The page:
Words can spearhead social transformation. Let’s hope that’s true for "value" in health care. Where other mantras—such as quality or managed care—have failed to galvanize the system’s diverse stakeholders, value may have a chance.
What seems special about the term is that, seemingly simple, it is actually complex and subtle. Under its umbrella, a wide range of interested parties can find the things they hold most dear, from improved patient outcomes to coordination of care to efficiency to patient-centeredness. And it is intuitively appealing. As Thomas Lee noted in the New England Journal of Medicine, "no one can oppose this goal and expect long-term success."
The question, of course, is whether the term will help spur the fundamental changes that our health care sector so desperately needs. In this regard, a closer examination of the value concept confirms its appeal but also exposes the daunting challenges facing health system reformers.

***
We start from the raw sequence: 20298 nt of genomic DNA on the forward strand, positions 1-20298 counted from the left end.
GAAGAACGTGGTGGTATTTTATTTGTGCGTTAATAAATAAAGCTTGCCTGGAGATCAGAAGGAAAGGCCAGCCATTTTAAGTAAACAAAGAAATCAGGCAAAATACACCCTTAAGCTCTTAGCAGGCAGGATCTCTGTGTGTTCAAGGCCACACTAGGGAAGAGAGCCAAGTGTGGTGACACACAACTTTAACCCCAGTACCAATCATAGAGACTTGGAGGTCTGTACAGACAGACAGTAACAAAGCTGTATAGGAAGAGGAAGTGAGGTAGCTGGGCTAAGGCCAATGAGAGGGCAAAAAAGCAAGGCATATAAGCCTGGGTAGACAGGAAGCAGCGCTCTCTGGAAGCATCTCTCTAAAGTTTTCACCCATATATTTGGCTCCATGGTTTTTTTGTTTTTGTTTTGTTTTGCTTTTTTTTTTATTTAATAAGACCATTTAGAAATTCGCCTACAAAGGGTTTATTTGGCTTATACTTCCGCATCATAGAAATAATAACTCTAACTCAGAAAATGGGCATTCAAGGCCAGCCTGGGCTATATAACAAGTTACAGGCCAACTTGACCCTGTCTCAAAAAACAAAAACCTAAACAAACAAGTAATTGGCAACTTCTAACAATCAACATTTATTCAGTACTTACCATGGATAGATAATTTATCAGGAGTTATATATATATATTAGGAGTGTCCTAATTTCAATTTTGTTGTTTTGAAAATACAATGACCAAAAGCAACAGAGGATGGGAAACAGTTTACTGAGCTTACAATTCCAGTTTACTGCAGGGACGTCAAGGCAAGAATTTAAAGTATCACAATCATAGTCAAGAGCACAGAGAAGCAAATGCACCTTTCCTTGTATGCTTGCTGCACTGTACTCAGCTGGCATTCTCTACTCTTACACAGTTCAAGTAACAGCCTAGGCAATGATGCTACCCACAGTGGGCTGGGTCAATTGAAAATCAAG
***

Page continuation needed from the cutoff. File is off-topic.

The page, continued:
Read more from Dr. Blumenthal and Kristof Stremikis' guest post on the "Leading Health Care Innovation" blog, part of the Harvard Business Review Blog Network. Leading Health Care Innovation is an eight-week online forum devoted to helping leaders, managers, and others in health care increase value by improving patient outcomes and reducing costs.